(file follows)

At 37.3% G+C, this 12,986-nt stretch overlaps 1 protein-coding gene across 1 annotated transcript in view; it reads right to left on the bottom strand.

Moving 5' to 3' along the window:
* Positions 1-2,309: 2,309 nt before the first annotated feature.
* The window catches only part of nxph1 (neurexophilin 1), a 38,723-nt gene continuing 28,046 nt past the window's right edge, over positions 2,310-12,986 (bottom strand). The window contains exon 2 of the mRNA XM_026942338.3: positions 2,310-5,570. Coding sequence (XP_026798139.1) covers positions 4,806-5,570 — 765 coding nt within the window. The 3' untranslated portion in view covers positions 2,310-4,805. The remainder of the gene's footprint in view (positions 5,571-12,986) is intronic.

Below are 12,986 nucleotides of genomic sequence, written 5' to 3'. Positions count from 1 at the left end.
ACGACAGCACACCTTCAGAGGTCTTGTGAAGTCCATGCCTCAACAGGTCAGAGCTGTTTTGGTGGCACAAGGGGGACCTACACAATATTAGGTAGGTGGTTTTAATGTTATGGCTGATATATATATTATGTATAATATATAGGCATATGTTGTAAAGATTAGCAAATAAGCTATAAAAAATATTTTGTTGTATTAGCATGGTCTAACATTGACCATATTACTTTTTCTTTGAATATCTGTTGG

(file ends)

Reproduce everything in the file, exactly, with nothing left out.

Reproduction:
At 37.3% G+C, this 12,986-nt stretch overlaps 1 protein-coding gene across 1 annotated transcript in view; it reads right to left on the bottom strand.

Moving 5' to 3' along the window:
* Positions 1-2,309: 2,309 nt before the first annotated feature.
* The window catches only part of nxph1 (neurexophilin 1), a 38,723-nt gene continuing 28,046 nt past the window's right edge, over positions 2,310-12,986 (bottom strand). The window contains exon 2 of the mRNA XM_026942338.3: positions 2,310-5,570. Coding sequence (XP_026798139.1) covers positions 4,806-5,570 — 765 coding nt within the window. The 3' untranslated portion in view covers positions 2,310-4,805. The remainder of the gene's footprint in view (positions 5,571-12,986) is intronic.

Below are 12,986 nucleotides of genomic sequence, written 5' to 3'. Positions count from 1 at the left end.
ACGACAGCACACCTTCAGAGGTCTTGTGAAGTCCATGCCTCAACAGGTCAGAGCTGTTTTGGTGGCACAAGGGGGACCTACACAATATTAGGTAGGTGGTTTTAATGTTATGGCTGATATATATATTATGTATAATATATAGGCATATGTTGTAAAGATTAGCAAATAAGCTATAAAAAATATTTTGTTGTATTAGCATGGTCTAACATTGACCATATTACTTTTTCTTTGAATATCTGTTGG